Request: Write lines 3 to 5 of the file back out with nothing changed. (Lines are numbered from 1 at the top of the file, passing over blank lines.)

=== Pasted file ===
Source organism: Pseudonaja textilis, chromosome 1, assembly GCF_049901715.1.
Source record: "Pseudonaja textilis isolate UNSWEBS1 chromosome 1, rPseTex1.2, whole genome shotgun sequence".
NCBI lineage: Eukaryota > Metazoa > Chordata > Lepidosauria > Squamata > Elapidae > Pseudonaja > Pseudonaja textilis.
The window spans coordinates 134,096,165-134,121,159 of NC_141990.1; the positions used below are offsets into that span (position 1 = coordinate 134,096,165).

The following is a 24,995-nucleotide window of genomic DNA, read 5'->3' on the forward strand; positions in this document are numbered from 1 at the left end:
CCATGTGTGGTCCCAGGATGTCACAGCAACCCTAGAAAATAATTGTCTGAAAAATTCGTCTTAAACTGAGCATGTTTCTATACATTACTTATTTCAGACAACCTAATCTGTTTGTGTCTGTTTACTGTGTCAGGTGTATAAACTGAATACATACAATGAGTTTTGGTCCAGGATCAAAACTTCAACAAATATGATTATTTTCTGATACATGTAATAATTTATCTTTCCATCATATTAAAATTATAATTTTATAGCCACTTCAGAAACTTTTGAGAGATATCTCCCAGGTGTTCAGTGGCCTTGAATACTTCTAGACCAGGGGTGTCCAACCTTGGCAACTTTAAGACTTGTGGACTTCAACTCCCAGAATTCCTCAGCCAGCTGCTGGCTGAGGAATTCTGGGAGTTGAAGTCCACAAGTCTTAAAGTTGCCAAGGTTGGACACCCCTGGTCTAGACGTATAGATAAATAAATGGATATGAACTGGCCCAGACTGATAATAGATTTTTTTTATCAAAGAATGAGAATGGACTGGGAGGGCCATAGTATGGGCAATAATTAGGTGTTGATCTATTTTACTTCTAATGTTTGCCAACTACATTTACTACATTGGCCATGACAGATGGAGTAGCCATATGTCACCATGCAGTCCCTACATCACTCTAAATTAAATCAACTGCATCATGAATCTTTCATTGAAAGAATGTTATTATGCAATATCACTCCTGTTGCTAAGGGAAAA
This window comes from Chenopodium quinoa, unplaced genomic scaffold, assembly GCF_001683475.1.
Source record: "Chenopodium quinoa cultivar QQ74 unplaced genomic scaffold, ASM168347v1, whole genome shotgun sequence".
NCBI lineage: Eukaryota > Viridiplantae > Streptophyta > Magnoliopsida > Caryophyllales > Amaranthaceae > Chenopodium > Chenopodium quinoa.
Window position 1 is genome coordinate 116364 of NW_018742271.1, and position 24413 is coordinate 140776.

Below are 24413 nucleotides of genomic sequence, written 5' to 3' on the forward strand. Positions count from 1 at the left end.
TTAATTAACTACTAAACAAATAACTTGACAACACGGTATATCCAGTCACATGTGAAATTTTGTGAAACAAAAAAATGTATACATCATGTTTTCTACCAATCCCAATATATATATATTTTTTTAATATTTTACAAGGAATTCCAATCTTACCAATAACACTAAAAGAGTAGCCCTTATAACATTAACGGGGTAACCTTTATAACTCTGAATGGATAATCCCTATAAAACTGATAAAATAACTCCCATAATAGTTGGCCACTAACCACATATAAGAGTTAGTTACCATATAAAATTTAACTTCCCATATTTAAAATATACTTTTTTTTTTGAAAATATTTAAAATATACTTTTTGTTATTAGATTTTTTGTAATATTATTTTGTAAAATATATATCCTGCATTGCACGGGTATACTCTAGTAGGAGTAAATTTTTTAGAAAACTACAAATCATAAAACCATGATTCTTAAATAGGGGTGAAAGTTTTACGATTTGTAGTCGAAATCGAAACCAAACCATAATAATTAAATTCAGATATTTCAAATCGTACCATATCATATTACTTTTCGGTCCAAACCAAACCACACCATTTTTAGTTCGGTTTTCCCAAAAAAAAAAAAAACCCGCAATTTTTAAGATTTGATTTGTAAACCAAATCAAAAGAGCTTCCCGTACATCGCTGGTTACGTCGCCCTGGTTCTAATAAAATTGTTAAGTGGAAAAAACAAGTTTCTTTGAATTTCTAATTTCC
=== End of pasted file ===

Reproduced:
NCBI lineage: Eukaryota > Metazoa > Chordata > Lepidosauria > Squamata > Elapidae > Pseudonaja > Pseudonaja textilis.
The window spans coordinates 134,096,165-134,121,159 of NC_141990.1; the positions used below are offsets into that span (position 1 = coordinate 134,096,165).

The following is a 24,995-nucleotide window of genomic DNA, read 5'->3' on the forward strand; positions in this document are numbered from 1 at the left end: